The build to the current success that the E.E. Smith Golden Bulls are currently enjoying has been slow and arduous for all involved. Prior to 2012, the Golden Bulls sunk as low as a winless season in 2008 before current head coach Duran McLaurin took the reigns shortly thereafter.
But from there, the team slowly began to reload and adopt their new coaches’ philosophy, reflected in a gradual improvement in E.E. Smith’s record over the past few seasons. And now, the Golden Bulls have turned their fortunes around 180 degrees, as they finished the regular season with a 9-1 record and a conference championship in a perennially-stacked 4A Mid-South.
If the story sounds familiar, that’s because it mirrors last season’s Fighting Scots, who completed a turnaround of their own en route to an undefeated, 4A state championship season.
But forgive current Scotland coach Richard Bailey for wanting to play the role of spoiler in Friday night’s clash with the Golden Bulls.
“They are a team that hit rock bottom, and coach (McLaurin) has done a great job building them towards this point in the season,” Bailey said. “They’ve come all the way back and have really returned to their glory days, because E.E Smith has a lot of football tradition. I hope we put an end to it though, because we don’t want to be part of someone else’s storybook season.”
As he’s grown accustomed to doing over the years, Bailey dedicated many an hour near the end of the regular season researching all of the possible 4A state playoff scenarios that the Scots would face. But when the official brackets were released following Scotland’s season-ending victory over Richmond, one potential opponent jumped out immediately in the Mideast pod.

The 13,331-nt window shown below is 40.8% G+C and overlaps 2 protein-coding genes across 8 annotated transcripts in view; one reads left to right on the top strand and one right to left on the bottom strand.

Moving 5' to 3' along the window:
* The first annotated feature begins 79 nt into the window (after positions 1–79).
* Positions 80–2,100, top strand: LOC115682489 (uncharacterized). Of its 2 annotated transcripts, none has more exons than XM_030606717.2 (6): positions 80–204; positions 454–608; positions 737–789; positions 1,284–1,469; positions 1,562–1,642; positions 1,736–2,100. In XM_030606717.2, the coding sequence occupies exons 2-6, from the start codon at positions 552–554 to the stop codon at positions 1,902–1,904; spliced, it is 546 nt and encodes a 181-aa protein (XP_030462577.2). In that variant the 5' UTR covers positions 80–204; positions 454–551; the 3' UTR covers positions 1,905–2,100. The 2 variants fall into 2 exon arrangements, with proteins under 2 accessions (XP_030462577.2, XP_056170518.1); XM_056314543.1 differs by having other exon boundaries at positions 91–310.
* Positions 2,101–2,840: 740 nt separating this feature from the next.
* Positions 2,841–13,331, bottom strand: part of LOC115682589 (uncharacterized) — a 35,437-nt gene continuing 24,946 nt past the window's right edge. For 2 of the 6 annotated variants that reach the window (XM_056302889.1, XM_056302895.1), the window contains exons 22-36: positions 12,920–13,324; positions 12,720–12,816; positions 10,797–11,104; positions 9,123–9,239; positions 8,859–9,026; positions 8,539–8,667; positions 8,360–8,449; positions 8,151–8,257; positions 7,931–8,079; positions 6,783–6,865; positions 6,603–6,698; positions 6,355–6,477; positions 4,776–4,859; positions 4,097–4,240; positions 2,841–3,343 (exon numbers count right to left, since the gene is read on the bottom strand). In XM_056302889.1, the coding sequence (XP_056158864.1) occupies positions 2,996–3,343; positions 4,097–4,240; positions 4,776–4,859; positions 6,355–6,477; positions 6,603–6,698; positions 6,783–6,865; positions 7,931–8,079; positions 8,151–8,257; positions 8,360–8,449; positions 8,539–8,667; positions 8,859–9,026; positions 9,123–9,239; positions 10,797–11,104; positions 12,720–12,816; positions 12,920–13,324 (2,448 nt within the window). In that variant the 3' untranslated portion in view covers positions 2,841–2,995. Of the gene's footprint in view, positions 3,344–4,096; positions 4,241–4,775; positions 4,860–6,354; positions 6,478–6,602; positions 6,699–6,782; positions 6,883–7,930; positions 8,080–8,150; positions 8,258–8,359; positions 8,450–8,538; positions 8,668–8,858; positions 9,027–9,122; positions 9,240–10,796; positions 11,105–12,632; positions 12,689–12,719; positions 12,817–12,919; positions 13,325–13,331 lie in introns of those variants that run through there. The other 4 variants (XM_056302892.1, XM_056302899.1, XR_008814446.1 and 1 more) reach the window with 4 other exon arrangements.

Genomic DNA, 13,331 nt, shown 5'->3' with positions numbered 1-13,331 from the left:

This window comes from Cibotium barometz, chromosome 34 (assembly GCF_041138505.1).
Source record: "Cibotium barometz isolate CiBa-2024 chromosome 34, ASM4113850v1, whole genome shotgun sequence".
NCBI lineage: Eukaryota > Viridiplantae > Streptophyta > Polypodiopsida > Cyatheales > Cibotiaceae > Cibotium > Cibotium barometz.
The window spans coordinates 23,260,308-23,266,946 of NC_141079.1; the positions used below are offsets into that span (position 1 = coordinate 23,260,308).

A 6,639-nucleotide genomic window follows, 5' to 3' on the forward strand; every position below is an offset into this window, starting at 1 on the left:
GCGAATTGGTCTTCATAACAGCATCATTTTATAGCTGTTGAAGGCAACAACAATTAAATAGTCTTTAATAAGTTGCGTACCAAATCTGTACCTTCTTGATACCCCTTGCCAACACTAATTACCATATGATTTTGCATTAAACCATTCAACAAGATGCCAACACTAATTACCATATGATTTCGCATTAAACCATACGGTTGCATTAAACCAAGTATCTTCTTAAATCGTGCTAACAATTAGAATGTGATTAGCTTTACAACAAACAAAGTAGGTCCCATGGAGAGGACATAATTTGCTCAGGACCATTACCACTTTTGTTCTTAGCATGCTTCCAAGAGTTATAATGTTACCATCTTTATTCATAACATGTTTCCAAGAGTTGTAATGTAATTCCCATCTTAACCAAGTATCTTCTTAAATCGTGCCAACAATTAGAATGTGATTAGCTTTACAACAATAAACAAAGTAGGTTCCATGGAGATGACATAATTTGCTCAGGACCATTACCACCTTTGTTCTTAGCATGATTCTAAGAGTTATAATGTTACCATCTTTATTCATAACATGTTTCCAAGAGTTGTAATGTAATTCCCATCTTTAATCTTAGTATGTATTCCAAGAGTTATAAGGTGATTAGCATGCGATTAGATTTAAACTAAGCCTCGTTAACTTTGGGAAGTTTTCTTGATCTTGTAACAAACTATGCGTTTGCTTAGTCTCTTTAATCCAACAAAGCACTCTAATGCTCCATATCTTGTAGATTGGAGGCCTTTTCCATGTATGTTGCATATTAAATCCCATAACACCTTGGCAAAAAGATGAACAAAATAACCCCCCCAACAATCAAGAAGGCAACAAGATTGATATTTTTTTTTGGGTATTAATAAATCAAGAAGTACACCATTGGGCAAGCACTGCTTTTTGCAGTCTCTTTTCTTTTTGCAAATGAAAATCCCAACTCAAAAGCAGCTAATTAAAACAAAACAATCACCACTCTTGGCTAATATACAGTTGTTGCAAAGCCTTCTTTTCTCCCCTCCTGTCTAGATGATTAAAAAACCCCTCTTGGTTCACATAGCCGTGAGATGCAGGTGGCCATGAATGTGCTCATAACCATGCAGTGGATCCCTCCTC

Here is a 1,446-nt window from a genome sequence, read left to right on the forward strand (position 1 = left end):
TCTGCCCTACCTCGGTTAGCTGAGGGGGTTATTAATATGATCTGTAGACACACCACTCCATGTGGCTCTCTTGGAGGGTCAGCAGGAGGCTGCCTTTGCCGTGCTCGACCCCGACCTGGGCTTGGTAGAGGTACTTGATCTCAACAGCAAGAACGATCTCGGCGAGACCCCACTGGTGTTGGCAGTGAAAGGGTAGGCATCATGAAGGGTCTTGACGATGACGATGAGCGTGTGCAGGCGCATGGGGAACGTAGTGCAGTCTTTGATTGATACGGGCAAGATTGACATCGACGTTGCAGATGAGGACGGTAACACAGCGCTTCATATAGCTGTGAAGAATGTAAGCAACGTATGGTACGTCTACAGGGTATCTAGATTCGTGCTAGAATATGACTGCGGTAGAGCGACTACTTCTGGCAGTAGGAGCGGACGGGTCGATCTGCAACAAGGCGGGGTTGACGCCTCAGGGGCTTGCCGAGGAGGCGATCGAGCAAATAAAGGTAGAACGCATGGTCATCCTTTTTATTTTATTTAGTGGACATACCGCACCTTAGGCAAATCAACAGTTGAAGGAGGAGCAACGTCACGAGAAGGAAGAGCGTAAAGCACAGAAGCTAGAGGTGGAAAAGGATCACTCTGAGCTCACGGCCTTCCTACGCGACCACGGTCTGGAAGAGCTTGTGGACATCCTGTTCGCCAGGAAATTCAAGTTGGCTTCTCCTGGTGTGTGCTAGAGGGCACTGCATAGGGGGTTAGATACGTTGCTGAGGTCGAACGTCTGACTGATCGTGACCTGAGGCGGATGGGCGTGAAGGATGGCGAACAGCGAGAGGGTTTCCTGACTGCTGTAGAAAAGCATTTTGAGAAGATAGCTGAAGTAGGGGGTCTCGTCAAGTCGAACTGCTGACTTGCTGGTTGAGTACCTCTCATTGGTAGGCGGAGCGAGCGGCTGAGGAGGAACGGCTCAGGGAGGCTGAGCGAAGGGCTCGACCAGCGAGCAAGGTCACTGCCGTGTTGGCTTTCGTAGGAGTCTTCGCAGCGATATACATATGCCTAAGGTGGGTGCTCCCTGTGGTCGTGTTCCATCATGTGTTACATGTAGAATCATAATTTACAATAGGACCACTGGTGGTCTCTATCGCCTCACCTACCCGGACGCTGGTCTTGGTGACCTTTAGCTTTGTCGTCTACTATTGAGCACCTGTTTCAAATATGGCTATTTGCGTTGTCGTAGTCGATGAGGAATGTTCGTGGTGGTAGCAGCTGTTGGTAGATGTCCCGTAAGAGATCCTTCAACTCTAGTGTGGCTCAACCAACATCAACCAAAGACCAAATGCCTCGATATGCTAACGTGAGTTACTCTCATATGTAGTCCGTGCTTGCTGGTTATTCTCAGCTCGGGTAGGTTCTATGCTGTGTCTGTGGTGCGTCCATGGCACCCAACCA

“They were definitely a team that concerned us at the very beginning,” said Bailey upon discovering that E.E. Smith would appear as a possible opponent. Bailey is no stranger to the Golden Bulls, having faced them every year during his coaching tenure at Jack Britt, also a 4A Mid-South team. “You’re talking about a conference champion from a very tough area of football. And they are a team that, if they smell blood in the water, will continue feeding off that success.”
In many respects, the Golden Bulls are a team that mirrors the Fighting Scots beyond the similar paths that each team has traveled.
Much like what Scotland quarterback Jaylend Ratliffe has been able to accomplish this season, E.E. Smith also has a signal-caller that has proven equally effective in both the running and passing game. He is senior QB Phillip Bell, a player who has put up startlingly good stats this year in an offense that has average 33.6 points per game (an average very similar to the Fighting Scots).
Bell has thrown for 1823 yards, 18 touchdowns and a 63% completion percentage, with just five interceptions through 12 games. And on the ground, Bell lead his team with 1326 rushing yards and another 19 rushing touchdowns. The second-leading rusher on the team is Sulamian Mustafaa with 923 yards and eight touchdowns.
The similarities on offense don’t end there, as the Golden Bulls also have a true deep threat lined up at wide receiver that resembles Scotland’s Tra’Shawn Gregory in his ability to break a game open.
E.E. Smith wide receiver Ismail Williamson has been utilized by Bell all season long as a player that keeps run-intensive defenses honest, to the tune of 1011 receiving yards, 52 catches and 13 touchdown receptions which make up the bulk of Bell’s passing numbers.
And in terms of athleticism, both teams appear to be equally matched at nearly every position. But Bailey hopes that Scotland has the advantage in another critical category.
“They are just as athletic as us, and they’ll look pretty good getting off that team bus,” Bailey said. “Whenever a team has solid athletes they always have a chance, and E.E. Smith certainly has plenty of them. But I’d like to think that we have more experience with big games based on the schedule we’ve played this year.”
Reflecting on the first two playoff games of the season, Bailey remains surprised at the relative ease that Scotland has put away their opponents. By the time the third quarter rolled around in each of Scotland’s 40-5 (East Chapel Hill) and 56-27 (Lee County) playoff victories, the games had already long been decided.
With that said, Bailey believes the Fighting Scots haven’t been lulled into a false sense of security and are fully expecting to be tested Friday night.
“I thought those other games might have been tougher, so I may have lost some credibility in terms of predicting closer scores,” said Bailey with a laugh. “But the truth is, we forgot about those first two playoff games the minute they were over. This team understands that there are no easy games in the third round, and they know it’s only going to get harder.”